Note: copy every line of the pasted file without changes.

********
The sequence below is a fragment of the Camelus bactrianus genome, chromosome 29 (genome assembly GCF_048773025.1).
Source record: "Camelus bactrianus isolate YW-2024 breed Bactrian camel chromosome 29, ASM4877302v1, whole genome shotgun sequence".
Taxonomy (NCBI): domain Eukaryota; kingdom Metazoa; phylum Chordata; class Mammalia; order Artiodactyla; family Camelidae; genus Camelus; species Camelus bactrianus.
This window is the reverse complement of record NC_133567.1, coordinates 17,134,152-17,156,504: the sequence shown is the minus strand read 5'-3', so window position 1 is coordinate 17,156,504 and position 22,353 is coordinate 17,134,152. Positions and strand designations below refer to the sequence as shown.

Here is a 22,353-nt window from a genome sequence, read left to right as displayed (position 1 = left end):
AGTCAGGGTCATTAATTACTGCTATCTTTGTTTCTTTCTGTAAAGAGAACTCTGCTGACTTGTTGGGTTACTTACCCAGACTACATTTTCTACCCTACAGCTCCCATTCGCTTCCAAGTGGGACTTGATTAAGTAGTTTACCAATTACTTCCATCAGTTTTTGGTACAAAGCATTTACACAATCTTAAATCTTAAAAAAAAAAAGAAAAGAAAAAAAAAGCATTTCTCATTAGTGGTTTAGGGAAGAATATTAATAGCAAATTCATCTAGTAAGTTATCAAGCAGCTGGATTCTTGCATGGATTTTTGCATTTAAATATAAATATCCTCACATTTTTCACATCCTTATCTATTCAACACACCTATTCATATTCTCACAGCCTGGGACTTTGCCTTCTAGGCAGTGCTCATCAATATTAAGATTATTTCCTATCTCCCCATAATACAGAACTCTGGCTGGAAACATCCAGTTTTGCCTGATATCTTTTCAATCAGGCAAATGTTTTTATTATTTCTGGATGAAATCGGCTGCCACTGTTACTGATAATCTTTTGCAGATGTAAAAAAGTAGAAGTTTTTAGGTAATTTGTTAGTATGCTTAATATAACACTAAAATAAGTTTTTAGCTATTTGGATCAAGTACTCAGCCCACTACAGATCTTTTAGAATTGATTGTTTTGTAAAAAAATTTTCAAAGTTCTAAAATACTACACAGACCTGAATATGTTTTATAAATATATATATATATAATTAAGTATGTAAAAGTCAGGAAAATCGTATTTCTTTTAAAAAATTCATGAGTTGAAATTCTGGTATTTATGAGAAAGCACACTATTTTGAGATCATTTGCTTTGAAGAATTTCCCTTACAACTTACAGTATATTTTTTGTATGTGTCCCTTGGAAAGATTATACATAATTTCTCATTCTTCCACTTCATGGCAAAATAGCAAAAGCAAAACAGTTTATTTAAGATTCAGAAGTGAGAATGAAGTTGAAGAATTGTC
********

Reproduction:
The sequence below is a fragment of the Camelus bactrianus genome, chromosome 29 (genome assembly GCF_048773025.1).
Source record: "Camelus bactrianus isolate YW-2024 breed Bactrian camel chromosome 29, ASM4877302v1, whole genome shotgun sequence".
Taxonomy (NCBI): domain Eukaryota; kingdom Metazoa; phylum Chordata; class Mammalia; order Artiodactyla; family Camelidae; genus Camelus; species Camelus bactrianus.
This window is the reverse complement of record NC_133567.1, coordinates 17,134,152-17,156,504: the sequence shown is the minus strand read 5'-3', so window position 1 is coordinate 17,156,504 and position 22,353 is coordinate 17,134,152. Positions and strand designations below refer to the sequence as shown.

Here is a 22,353-nt window from a genome sequence, read left to right as displayed (position 1 = left end):
AGTCAGGGTCATTAATTACTGCTATCTTTGTTTCTTTCTGTAAAGAGAACTCTGCTGACTTGTTGGGTTACTTACCCAGACTACATTTTCTACCCTACAGCTCCCATTCGCTTCCAAGTGGGACTTGATTAAGTAGTTTACCAATTACTTCCATCAGTTTTTGGTACAAAGCATTTACACAATCTTAAATCTTAAAAAAAAAAAGAAAAGAAAAAAAAAGCATTTCTCATTAGTGGTTTAGGGAAGAATATTAATAGCAAATTCATCTAGTAAGTTATCAAGCAGCTGGATTCTTGCATGGATTTTTGCATTTAAATATAAATATCCTCACATTTTTCACATCCTTATCTATTCAACACACCTATTCATATTCTCACAGCCTGGGACTTTGCCTTCTAGGCAGTGCTCATCAATATTAAGATTATTTCCTATCTCCCCATAATACAGAACTCTGGCTGGAAACATCCAGTTTTGCCTGATATCTTTTCAATCAGGCAAATGTTTTTATTATTTCTGGATGAAATCGGCTGCCACTGTTACTGATAATCTTTTGCAGATGTAAAAAAGTAGAAGTTTTTAGGTAATTTGTTAGTATGCTTAATATAACACTAAAATAAGTTTTTAGCTATTTGGATCAAGTACTCAGCCCACTACAGATCTTTTAGAATTGATTGTTTTGTAAAAAAATTTTCAAAGTTCTAAAATACTACACAGACCTGAATATGTTTTATAAATATATATATATATAATTAAGTATGTAAAAGTCAGGAAAATCGTATTTCTTTTAAAAAATTCATGAGTTGAAATTCTGGTATTTATGAGAAAGCACACTATTTTGAGATCATTTGCTTTGAAGAATTTCCCTTACAACTTACAGTATATTTTTTGTATGTGTCCCTTGGAAAGATTATACATAATTTCTCATTCTTCCACTTCATGGCAAAATAGCAAAAGCAAAACAGTTTATTTAAGATTCAGAAGTGAGAATGAAGTTGAAGAATTGTC